Discussion in 'Silver' started by tongkat, Jul 9, 2020.
The how come its ok when my Bullion Store sends me it?
Because many people think that Australia Post should have no say in what you send (as long as it's not dangerous/illegal), so everyone just ignores the rule. Or they simply don't know.
Anyone with half a clue marks metal as "machined parts" or similar, if a description is required. No description requirement for pre-paid satchels.
I've been thinking of ordering several 1 oz kookaburra sinkers...
I wouldn't be surprised to see this become a more frequent occurrence in the current climate.
I had sent hundreds of international express with full description and last year i had one sent back for the same reason.
Now I write "Collectable silver ingots" and the numb nuts don't know the difference between bullion and an ingot. Collectable seams to help also.
Just my 2 cents.
^ same, anything going overseas marked as "collectable or commemorative"
RAMINT Uses Aus Post - free shipping if order over $350.
Bit of a contradiction there!
Perth Mint uses a number of different carriers, but NOT Aus Post.
That maybe true but I can tell you this for a fact. They sent my last order via StarTrack Airlock. Startrack is owned by Australia Post. When my delivery came it was the local Australia Post (same guy that delivers my wine) contractor that came. Startrack Airlock means you must show show your identity to the delivery person and verify your name and address. I had my license in my hand and he didn't look nor ask for it and I didn't even have to sign for it. So yeah, they used Australia Post services to transport my bullion.
Ha Ha Ha
Yes dangerous to the powers that be, as bullion represent real money for us peasants, that the bankers can't inflate out of existence over time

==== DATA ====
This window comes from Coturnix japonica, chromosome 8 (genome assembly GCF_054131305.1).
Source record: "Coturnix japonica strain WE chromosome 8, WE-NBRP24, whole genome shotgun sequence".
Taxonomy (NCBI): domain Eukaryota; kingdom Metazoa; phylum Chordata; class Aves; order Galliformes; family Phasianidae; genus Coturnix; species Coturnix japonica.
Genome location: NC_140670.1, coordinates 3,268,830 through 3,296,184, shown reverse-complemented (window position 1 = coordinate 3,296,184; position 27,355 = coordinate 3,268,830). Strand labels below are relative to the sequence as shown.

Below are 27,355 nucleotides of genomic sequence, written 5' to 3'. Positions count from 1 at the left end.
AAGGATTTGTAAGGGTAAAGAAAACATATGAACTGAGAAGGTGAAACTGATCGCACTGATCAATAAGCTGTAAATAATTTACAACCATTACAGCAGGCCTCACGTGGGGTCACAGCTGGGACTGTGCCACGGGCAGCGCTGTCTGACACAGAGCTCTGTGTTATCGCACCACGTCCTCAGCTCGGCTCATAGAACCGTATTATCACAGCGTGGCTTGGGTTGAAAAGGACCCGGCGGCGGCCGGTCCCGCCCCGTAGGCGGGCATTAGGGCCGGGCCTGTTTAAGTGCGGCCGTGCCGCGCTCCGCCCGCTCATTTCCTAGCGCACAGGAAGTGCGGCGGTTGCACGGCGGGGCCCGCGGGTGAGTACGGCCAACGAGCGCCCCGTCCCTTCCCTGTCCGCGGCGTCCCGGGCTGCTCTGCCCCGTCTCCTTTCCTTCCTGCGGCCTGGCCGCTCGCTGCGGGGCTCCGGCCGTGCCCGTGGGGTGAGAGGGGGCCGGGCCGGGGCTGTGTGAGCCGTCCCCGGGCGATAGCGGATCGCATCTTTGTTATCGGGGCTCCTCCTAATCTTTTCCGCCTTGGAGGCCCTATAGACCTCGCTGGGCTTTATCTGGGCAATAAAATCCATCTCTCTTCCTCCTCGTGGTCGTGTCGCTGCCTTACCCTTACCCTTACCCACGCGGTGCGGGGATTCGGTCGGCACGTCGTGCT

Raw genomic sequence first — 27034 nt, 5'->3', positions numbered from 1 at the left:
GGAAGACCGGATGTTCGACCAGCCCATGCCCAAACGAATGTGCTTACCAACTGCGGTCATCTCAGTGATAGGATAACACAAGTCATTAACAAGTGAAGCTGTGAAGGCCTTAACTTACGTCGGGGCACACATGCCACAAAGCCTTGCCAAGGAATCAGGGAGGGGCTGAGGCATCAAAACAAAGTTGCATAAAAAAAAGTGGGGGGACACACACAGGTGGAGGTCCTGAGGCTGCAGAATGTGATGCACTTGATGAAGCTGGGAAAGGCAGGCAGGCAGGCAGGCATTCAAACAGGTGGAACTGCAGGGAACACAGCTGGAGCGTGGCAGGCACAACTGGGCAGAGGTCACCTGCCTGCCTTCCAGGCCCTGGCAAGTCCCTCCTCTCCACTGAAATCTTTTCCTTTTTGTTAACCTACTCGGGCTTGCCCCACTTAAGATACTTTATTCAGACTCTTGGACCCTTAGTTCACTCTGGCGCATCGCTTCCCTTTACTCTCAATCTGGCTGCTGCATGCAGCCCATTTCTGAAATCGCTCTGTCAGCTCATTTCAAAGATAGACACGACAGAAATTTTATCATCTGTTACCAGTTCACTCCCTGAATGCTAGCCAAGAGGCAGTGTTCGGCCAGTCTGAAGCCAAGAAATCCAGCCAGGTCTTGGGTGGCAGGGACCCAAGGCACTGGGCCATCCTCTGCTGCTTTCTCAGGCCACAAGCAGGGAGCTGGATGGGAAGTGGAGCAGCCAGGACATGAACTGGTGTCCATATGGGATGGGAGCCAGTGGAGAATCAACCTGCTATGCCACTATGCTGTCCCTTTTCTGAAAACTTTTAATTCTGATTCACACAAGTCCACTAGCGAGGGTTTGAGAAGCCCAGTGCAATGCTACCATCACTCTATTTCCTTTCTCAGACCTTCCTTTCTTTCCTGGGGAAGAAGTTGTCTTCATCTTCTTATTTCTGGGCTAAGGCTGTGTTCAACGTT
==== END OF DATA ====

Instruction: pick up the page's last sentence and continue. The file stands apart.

leaving us with nothing to show for our hard work over a lifetime.
Expect this type of harassment to increase substantially in the future as the metals hot up and the economy cools down.
They are going to use whatever means are at their disposal to discourage and limit how, where, and when we can purchase precious metals.
they will ban .999 being in the post too
'Disturbing': Trump USPS head announces major changes,
So in a nutshell...
Legal Tender precious metal coins and Banknotes
Can be posted by Parcel post with SOD domestically
Can be posted by Express post with SOD domestically
Can be posted by Registered post with SOD domestically
All can be insured via Auspost to $200 max of face value ie 200 x $1 for 1 oz silver Kangaroo
Basically if package is lost tough luck
Bullion is not accepted by Auspost for postage by any method
Presumably if one does not declare as per normal it is pot luck ie one in few million parcels get returned
If package is lost, tough luck
Why do they care if bullion is mailed? I don't understand why they focus on it or try to dissuade people?
How is it different than any other package?
Id presume it's due to business insurance and fraud
Is there an unusual amount of postal fraud and theft there?
Postal fraud hmmm likely about the same as US or any other developed countries.
Likely something happened in past and it was set in stone, or since auspost insures almost every letter or parcel up to $100 for free, it was a condition their insurance provider insisted on.